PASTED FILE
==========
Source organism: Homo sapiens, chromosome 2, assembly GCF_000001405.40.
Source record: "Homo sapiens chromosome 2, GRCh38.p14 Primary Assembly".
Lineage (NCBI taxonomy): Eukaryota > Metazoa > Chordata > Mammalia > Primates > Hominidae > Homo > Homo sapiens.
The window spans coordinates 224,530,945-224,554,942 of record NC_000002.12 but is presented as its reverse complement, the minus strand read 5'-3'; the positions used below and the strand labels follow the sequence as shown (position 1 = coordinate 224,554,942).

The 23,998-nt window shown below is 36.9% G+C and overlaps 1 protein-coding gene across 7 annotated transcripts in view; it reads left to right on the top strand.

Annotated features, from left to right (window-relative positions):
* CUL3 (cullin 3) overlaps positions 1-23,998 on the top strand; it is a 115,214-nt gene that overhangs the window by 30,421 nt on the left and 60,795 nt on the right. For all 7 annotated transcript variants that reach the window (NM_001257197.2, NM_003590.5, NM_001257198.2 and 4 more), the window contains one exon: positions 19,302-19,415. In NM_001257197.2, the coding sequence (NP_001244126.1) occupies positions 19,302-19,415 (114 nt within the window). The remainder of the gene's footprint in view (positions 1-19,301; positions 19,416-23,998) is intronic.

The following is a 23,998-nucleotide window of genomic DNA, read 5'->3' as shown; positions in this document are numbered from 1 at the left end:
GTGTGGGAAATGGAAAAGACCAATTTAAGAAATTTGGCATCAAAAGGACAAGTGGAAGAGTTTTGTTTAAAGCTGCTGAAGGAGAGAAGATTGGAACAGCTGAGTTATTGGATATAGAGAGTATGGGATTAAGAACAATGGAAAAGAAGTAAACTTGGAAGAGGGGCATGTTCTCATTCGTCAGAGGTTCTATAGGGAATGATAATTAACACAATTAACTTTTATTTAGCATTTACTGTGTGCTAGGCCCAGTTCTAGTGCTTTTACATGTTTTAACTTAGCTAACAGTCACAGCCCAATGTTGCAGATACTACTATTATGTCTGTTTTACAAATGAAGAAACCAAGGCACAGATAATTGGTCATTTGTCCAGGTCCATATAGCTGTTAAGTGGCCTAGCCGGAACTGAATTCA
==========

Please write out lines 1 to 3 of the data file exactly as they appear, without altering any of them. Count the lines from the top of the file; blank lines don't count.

Source organism: Homo sapiens, chromosome 2, assembly GCF_000001405.40.
Source record: "Homo sapiens chromosome 2, GRCh38.p14 Primary Assembly".
Lineage (NCBI taxonomy): Eukaryota > Metazoa > Chordata > Mammalia > Primates > Hominidae > Homo > Homo sapiens.